But getting back to Mr. Kipchoge. He’s proven himself not just the ultimate time-trialist, but the ne plus ultra within the competitive arena, too, most notably with his convincing win at the Olympic Marathon in Rio 2016. And though he has embraced a “Berlin Forever” mentality that binds him to the German capital, don’t you think somewhere down deep that Kipchoge might want to test himself on one of the two grand non-paced marathons of the world, New York City and Boston?  Or is the new era in running beginning to define itself strictly along the paced / non-paced continuum? Recall how after a three-year absence, Chicago returned to a paced format in 2018, and instantly returned to 2:05 status after three years at 2:09, 2:11, 2:09. (more…)

2018 HAPALUA HALF MARATHON REPORT

Honolulu, HI – Hapalua is the Hawaiian word for half, but today’s 7th Hapalua, Hawaii’s Half Marathon, was a full measure by anyone’s standards. Under unusually high humidity, defending champion Philip Tarbei of Kenya was able to overcome both the muggy conditions and the head starts afforded all 24 Team Hawaii runners to become the first person to win a second Hapalua title. His 64:14 winning time was 47-seconds slower than last year’s course record, and the outcome of the unique Chase format pitting Hawaii’s best against the Kenyan pros was not decided until the finish line banner came into view in Kapiolani Park.

Eventual champion Philip Tarbei closes in on Team Hawaii’s Patrick Stover in Kapiolani Park within sight of the finish.

“I was not sure I could win because of the high humidity,” said the 25 year-old Tarbei from Iten, Kenya, “I’ve never run in anything like this before.”

Though rain threatened throughout the morning, it never actually came. But in its stead, a heavy overlay of humidity clung to Oahu like a clammy shrink wrap, making racing conditions challenging for all 7000-plus starters.

After the 24 Team Hawaii runners took off from the pre-dawn Waikiki Beach start line on Kalakaua Avenue with leads of 24 to 8 minutes, Tarbei, his pacer Daniel Chebii and Kuaui native Pierce Murphy lit out giving Chase. (more…)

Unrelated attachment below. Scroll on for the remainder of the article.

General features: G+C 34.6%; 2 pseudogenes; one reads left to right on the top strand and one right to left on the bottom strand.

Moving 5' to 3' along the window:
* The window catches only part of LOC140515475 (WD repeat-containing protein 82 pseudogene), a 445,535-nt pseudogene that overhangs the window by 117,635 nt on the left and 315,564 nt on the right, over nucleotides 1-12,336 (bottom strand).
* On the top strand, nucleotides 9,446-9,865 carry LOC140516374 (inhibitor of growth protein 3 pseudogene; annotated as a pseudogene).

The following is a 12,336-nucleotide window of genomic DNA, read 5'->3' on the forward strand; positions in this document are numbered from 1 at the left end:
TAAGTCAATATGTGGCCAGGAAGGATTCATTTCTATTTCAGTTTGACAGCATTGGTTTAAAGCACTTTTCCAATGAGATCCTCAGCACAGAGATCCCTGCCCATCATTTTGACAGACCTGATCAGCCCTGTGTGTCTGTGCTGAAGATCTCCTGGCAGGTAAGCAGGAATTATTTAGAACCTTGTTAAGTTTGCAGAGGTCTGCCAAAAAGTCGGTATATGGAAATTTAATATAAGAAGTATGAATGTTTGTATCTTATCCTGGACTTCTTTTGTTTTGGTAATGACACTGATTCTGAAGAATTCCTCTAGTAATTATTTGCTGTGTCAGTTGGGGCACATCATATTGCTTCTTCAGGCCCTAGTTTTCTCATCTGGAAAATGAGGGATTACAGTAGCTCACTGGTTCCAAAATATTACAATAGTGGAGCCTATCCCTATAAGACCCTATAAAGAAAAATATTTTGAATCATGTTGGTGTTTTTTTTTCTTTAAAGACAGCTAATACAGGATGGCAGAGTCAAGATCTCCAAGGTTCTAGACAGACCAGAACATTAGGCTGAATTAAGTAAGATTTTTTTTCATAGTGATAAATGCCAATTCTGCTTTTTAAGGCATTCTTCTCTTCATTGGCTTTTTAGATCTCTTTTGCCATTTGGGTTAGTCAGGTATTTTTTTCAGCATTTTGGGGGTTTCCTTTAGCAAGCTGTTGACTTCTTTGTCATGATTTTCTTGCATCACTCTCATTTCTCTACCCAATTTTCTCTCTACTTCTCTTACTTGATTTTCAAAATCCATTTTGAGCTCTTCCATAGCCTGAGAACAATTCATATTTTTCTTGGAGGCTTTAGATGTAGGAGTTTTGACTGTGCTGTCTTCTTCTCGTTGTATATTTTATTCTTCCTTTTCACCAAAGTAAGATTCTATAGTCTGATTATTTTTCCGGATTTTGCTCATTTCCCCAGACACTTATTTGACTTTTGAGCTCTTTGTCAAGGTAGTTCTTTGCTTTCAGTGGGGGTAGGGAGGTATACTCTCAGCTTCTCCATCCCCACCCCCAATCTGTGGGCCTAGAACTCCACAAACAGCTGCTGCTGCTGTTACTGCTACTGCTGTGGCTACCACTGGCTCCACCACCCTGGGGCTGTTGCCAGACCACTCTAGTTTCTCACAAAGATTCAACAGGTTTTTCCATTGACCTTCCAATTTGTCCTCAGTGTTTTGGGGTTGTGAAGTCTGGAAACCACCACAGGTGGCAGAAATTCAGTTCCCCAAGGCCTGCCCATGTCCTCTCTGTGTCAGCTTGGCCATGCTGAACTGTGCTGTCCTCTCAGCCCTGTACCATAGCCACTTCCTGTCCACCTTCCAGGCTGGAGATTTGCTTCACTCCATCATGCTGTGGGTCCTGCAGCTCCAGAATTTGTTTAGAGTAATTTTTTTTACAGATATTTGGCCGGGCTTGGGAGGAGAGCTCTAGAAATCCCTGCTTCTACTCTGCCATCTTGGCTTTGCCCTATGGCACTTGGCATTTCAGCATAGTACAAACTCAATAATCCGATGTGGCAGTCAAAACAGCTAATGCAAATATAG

TOP HAWAII RUNNER TAKES ON KENYAN CHALLENGE

Hapalua chaser Pierce Murphy

Honolulu, HI – Tomorrow, the 7th Hapalua Half Marathon once again pits 24 of the top island runners against two invited world class Kenyans in a unique Chase format. But this year, the Kenyans will have local company for the first time. For how long will be the question.

24-year-old Pierce Murphy is hands-down the best runner to come off the Hawaiian islands since 1976 Olympian and three-time Honolulu Marathon champion Duncan McDonald. An eight-time All American at the University of Colorado, Kauai native Murphy has track PRs of 13:37 for 5000m and 28:48 over the 10,000. But he has only tried on the half-marathon distance one time before, that at the 2016 Los Angeles Rock ‘n’ Roll Half where he finished 2nd in a modest 67:47. He hopes to reduce that time tomorrow, even in the muggy conditions brought on by what locals call Kona conditions that have prevailed on Oahu all week.

“I like the longer stuff,” says Murphy. “The longer it is the harder it is, yes, but the easier it is in racing – if that makes any sense. You can cruise a 5K, but to do it 10 K, you have to train for the 10K. Hopefully, I can run in the 65s tomorrow, and if I feel good, maybe a little faster.”

Odds are he will have to post that time running a lot on his own. Last year splits of 14:40 and 28:48 for 5k and 10k led winner Philip Tarbei to a course record 63:27 in the Hapalua. But Pierce is used to running on his own. These days he does all his training alone, a habit he got into during his high school days on Kauai where he won numerous state crowns.

“I do about 80 miles a week consistently, and just tempo work on the roads, no track.” (more…)